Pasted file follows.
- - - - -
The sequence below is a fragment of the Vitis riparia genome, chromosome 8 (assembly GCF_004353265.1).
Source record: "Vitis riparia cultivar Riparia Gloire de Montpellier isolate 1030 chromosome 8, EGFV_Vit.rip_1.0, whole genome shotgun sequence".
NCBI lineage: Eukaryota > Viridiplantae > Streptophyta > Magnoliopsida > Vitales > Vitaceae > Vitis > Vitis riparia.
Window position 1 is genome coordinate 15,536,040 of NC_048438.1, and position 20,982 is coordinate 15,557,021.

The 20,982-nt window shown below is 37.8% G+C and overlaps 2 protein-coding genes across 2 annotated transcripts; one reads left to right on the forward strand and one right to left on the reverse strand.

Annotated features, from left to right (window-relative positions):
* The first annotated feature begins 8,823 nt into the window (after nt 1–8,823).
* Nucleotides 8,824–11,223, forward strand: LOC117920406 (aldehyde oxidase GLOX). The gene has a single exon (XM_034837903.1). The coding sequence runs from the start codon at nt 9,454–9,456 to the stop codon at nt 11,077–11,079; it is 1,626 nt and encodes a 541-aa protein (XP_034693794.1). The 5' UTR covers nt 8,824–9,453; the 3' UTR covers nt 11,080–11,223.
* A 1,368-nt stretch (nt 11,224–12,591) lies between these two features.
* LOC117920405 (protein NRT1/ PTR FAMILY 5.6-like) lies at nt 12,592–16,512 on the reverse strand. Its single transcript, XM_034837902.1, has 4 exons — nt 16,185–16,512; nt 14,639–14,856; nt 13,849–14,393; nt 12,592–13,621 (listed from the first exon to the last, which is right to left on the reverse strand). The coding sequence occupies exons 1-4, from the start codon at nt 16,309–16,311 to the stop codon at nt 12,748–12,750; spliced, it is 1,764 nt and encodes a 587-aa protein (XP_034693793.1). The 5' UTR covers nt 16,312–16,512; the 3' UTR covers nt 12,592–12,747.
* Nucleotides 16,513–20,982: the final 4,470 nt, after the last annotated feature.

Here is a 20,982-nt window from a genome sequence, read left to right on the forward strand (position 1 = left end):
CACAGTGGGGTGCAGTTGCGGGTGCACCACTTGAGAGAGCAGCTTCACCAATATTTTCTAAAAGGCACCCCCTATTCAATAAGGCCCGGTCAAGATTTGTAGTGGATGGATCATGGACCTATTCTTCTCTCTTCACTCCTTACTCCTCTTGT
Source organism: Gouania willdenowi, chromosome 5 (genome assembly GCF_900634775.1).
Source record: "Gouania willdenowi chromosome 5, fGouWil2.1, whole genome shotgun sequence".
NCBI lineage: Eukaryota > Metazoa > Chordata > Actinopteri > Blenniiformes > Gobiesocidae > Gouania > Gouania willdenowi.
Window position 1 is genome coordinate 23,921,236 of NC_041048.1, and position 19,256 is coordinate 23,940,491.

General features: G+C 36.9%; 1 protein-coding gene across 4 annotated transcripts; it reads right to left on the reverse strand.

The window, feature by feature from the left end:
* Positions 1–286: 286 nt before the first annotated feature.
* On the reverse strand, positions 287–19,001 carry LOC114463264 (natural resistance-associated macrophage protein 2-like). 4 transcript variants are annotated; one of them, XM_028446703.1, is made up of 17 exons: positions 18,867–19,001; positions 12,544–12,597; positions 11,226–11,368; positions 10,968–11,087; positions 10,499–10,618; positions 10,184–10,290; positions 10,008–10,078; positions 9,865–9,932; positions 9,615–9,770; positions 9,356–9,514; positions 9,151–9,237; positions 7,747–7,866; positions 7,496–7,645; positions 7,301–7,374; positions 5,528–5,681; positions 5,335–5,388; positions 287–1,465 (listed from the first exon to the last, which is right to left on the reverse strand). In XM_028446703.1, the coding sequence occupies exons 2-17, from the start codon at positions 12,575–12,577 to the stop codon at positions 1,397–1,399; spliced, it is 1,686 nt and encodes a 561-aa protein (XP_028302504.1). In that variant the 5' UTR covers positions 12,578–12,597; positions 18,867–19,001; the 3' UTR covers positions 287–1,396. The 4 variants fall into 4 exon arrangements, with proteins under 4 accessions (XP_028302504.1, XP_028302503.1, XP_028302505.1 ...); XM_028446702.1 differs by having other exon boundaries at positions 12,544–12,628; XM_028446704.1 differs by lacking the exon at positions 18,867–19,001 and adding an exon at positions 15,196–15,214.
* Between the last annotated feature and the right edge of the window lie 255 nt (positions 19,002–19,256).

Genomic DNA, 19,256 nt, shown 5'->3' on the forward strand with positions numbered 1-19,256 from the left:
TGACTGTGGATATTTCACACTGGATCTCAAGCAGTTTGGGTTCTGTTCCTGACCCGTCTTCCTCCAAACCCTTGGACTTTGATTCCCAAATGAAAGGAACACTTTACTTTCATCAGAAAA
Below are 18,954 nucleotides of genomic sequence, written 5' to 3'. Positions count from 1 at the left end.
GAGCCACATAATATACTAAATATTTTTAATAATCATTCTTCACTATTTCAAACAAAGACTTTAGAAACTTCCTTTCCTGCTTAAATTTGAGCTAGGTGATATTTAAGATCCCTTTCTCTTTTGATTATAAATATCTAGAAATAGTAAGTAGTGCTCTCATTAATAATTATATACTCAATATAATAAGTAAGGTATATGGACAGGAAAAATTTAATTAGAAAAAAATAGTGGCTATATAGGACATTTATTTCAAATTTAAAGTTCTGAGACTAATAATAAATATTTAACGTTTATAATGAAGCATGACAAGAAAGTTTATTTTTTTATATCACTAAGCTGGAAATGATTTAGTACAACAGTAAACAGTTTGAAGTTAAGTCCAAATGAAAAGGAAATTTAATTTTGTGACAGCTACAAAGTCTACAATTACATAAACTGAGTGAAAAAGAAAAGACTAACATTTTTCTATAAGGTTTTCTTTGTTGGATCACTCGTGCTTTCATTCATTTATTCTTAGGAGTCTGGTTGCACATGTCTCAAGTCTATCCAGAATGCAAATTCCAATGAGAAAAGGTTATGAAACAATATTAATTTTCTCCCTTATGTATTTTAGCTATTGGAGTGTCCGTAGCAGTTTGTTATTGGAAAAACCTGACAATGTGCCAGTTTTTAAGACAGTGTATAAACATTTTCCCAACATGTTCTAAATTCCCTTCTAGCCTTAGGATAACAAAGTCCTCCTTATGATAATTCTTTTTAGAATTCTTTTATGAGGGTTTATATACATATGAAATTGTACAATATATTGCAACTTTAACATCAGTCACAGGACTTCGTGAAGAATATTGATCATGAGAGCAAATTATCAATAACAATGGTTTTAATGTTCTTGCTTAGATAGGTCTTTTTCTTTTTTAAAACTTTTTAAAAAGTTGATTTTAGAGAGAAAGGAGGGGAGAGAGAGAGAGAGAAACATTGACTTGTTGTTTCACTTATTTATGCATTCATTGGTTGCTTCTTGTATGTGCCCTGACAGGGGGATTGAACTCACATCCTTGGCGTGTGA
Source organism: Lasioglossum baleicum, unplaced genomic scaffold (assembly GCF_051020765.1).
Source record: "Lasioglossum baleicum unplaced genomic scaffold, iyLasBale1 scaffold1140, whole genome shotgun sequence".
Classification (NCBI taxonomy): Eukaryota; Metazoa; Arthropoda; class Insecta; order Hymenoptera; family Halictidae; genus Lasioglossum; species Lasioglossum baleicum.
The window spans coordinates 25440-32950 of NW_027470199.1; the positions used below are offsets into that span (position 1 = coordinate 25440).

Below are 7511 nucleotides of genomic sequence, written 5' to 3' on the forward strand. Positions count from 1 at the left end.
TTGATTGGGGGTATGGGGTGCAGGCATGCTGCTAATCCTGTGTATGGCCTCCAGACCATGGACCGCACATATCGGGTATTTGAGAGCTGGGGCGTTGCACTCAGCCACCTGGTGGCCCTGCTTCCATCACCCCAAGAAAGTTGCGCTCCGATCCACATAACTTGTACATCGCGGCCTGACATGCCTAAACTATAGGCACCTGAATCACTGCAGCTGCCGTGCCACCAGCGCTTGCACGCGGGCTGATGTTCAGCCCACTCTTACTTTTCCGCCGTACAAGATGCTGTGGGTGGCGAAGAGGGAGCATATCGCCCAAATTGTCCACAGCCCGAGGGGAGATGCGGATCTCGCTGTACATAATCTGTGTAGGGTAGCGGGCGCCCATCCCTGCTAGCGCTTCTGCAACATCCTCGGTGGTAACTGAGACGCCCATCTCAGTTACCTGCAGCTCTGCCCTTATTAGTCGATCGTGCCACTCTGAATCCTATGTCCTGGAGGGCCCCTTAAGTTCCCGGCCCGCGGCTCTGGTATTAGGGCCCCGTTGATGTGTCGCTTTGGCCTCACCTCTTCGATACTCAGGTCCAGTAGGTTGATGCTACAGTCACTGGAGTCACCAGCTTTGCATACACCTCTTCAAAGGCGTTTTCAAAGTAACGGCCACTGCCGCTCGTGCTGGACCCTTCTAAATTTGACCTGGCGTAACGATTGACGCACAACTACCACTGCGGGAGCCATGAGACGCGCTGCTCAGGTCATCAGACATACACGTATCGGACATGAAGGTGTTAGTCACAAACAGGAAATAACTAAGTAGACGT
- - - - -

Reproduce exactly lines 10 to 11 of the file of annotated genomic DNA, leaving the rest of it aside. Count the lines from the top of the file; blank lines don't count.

* LOC117920405 (protein NRT1/ PTR FAMILY 5.6-like) lies at nt 12,592–16,512 on the reverse strand. Its single transcript, XM_034837902.1, has 4 exons — nt 16,185–16,512; nt 14,639–14,856; nt 13,849–14,393; nt 12,592–13,621 (listed from the first exon to the last, which is right to left on the reverse strand). The coding sequence occupies exons 1-4, from the start codon at nt 16,309–16,311 to the stop codon at nt 12,748–12,750; spliced, it is 1,764 nt and encodes a 587-aa protein (XP_034693793.1). The 5' UTR covers nt 16,312–16,512; the 3' UTR covers nt 12,592–12,747.
* Nucleotides 16,513–20,982: the final 4,470 nt, after the last annotated feature.